*might*help if you're optimizing for match wins over total score, but in practice it's very rare for an opponent you were trouncing to suddenly snap out of it and start beating you.

Your champion would be soundly trounced by the more sophisticated strategies I described. Since even sword and shield is fairly simple to implement and plenty effecient enough to run in idel, just a bit of coding could bring your Roshambo competition from amateur to world-class.

thraxil: Roshambo and Prisoner's Dilemma have distinctly different flavors because Roshambo is a zero-sum game, in which no cooperative strategies are possible. Tit-for-tat is now getting practical application in the choking algorithms for my project BitTorrent, which are *very* analagous.

isenguard: That paper is interesting, but I'm very leery of empirical measurements of constraint satisfaction heuristics which don't set the actual record. Experimenting with 10 when the record is 21 is pretty bad (it's even more now). There is only one fair measure of time, and that's minutes and seconds.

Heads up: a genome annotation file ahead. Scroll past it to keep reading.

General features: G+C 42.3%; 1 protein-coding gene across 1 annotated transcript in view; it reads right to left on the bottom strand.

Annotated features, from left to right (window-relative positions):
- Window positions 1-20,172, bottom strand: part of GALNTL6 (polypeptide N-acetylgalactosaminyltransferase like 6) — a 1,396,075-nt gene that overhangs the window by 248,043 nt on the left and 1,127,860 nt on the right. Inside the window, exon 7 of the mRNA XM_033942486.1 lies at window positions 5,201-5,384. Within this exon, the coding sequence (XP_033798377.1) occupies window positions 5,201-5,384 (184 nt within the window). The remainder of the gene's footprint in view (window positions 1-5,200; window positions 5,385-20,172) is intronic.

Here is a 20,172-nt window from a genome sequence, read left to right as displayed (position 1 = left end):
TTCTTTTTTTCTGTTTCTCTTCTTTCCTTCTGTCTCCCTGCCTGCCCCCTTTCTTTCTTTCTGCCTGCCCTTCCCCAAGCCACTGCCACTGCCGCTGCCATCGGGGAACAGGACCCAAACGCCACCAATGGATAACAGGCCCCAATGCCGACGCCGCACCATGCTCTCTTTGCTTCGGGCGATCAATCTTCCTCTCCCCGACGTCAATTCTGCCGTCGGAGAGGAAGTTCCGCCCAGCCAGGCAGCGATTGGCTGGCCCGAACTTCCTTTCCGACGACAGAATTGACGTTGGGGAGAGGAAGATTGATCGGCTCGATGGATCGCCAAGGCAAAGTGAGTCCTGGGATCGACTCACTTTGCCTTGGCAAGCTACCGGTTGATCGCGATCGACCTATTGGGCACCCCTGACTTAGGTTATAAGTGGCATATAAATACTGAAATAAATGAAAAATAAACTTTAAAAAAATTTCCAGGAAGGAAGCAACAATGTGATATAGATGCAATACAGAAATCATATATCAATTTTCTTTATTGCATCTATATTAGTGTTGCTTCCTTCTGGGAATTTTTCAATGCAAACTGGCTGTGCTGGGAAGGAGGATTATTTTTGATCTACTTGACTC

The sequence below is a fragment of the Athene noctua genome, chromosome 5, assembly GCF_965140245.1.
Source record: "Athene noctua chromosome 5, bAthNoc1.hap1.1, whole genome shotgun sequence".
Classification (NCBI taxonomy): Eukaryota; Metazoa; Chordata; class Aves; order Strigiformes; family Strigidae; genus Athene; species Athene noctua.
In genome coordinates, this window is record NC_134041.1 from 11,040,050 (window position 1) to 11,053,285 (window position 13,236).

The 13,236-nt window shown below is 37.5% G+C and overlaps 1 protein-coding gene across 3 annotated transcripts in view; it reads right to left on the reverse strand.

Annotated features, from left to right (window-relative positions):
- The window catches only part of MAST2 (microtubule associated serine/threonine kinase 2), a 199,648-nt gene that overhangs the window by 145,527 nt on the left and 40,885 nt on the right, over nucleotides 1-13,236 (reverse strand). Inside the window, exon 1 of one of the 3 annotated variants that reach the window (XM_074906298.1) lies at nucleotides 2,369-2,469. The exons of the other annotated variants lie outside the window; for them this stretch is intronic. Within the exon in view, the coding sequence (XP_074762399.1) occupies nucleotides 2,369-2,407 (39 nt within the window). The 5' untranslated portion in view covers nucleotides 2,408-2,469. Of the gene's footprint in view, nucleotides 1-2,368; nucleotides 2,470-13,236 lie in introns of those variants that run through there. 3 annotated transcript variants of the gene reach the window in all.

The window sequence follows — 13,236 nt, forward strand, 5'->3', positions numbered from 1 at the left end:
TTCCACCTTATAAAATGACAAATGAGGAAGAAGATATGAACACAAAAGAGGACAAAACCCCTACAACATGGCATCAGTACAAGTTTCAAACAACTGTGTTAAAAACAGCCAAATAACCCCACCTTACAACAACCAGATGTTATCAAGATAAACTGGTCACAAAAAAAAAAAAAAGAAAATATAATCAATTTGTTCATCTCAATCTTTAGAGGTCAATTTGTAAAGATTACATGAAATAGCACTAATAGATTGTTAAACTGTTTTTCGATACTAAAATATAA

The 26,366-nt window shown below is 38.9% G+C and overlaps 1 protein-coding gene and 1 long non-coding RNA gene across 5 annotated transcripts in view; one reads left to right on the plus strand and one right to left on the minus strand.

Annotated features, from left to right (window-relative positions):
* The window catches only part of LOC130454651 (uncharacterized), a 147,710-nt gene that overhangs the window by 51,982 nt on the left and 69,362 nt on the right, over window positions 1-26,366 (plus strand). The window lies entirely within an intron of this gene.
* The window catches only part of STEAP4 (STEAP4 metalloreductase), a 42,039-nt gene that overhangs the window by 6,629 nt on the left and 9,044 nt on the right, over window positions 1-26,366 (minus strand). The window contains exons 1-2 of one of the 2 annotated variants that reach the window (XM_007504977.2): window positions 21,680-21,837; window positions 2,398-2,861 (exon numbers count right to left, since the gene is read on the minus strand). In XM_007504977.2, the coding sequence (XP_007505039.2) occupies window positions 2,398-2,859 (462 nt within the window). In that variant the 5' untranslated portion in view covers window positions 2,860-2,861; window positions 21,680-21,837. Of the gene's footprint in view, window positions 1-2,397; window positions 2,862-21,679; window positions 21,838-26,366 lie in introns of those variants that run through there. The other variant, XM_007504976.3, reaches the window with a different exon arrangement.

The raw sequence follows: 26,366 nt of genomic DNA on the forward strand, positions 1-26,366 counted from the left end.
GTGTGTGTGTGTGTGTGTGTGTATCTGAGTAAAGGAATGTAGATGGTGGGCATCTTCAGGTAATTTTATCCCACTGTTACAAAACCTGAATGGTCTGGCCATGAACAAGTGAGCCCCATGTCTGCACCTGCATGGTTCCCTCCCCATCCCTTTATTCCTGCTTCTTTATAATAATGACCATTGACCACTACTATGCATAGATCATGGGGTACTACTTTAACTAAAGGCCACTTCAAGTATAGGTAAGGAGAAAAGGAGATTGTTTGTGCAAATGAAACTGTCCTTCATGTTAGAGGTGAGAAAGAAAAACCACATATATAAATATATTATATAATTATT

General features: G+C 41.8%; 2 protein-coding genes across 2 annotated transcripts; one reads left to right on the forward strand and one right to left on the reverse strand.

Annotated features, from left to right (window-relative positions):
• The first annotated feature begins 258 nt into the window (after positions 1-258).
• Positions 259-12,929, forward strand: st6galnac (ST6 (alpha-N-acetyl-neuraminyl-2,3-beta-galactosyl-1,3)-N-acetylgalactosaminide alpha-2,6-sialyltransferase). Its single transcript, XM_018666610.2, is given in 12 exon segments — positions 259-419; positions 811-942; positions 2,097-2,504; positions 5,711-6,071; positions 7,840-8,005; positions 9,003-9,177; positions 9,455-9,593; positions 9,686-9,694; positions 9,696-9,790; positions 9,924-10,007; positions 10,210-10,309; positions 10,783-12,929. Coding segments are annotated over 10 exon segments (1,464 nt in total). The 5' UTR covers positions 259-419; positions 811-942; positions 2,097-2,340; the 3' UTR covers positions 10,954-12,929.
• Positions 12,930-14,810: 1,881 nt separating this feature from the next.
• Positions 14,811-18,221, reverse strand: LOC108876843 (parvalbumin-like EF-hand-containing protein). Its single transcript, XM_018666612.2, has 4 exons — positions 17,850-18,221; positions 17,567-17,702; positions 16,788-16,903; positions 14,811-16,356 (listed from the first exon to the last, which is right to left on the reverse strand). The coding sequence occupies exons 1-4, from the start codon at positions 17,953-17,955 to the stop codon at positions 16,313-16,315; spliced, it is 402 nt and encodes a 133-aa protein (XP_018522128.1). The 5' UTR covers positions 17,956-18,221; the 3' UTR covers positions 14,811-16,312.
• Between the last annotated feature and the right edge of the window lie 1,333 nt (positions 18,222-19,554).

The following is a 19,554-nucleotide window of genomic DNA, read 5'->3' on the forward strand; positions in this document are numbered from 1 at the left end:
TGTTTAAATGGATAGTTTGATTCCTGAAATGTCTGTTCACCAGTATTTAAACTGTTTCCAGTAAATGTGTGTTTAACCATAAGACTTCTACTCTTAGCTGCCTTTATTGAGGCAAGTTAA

**Knight Moves**

If we mark the minimum number of moves it takes for a knight to get from the origin to each square on an infinite chessboard, we find there are four local maxima - exactly two squares away from the origin along each of the four diagonals. Generalizing to knights which move x in one direction then y at a right angle, with x and y relatively prime (the standard knight has x = 2 and y = 1) it appears that there are always four local maxima, and they're always on the diagonals. I don't know why this is.